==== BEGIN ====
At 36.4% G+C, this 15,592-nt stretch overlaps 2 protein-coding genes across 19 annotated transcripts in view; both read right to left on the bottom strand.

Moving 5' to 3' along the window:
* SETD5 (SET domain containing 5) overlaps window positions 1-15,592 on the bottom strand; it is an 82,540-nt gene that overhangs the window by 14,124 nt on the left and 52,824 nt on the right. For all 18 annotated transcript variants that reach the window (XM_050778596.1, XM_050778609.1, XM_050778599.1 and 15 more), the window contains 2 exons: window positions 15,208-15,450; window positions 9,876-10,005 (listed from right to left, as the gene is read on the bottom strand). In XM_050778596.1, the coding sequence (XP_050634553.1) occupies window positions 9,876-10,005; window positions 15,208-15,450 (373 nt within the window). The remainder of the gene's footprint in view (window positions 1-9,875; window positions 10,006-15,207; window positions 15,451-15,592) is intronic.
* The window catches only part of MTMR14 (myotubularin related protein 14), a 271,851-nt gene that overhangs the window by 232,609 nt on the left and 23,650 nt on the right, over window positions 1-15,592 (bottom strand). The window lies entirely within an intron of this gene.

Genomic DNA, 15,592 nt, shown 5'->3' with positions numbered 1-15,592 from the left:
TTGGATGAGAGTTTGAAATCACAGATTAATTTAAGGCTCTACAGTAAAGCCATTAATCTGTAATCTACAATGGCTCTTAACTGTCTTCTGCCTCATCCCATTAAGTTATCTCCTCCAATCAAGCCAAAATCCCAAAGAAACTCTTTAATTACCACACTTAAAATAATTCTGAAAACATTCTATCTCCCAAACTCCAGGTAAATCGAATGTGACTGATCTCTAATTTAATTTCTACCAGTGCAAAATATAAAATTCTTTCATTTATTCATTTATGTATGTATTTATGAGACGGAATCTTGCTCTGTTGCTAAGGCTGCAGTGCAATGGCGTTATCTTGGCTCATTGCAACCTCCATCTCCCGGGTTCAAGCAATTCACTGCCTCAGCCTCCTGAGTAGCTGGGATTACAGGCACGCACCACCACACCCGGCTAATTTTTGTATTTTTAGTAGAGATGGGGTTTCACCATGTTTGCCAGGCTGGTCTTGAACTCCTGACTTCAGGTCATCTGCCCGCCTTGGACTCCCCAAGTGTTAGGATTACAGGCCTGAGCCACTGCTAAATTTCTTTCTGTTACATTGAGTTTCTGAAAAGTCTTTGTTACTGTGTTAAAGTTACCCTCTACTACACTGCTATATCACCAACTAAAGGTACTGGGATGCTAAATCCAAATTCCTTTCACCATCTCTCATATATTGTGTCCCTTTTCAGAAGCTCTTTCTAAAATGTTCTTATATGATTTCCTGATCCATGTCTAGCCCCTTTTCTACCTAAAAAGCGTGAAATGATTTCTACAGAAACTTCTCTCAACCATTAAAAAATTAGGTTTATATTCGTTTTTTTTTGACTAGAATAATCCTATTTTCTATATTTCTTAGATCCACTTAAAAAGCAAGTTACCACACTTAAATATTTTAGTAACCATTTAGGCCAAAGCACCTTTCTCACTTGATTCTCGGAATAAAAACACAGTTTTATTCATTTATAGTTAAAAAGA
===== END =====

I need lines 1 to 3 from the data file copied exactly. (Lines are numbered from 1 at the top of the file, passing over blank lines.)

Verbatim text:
At 36.4% G+C, this 15,592-nt stretch overlaps 2 protein-coding genes across 19 annotated transcripts in view; both read right to left on the bottom strand.

Moving 5' to 3' along the window:
* SETD5 (SET domain containing 5) overlaps window positions 1-15,592 on the bottom strand; it is an 82,540-nt gene that overhangs the window by 14,124 nt on the left and 52,824 nt on the right. For all 18 annotated transcript variants that reach the window (XM_050778596.1, XM_050778609.1, XM_050778599.1 and 15 more), the window contains 2 exons: window positions 15,208-15,450; window positions 9,876-10,005 (listed from right to left, as the gene is read on the bottom strand). In XM_050778596.1, the coding sequence (XP_050634553.1) occupies window positions 9,876-10,005; window positions 15,208-15,450 (373 nt within the window). The remainder of the gene's footprint in view (window positions 1-9,875; window positions 10,006-15,207; window positions 15,451-15,592) is intronic.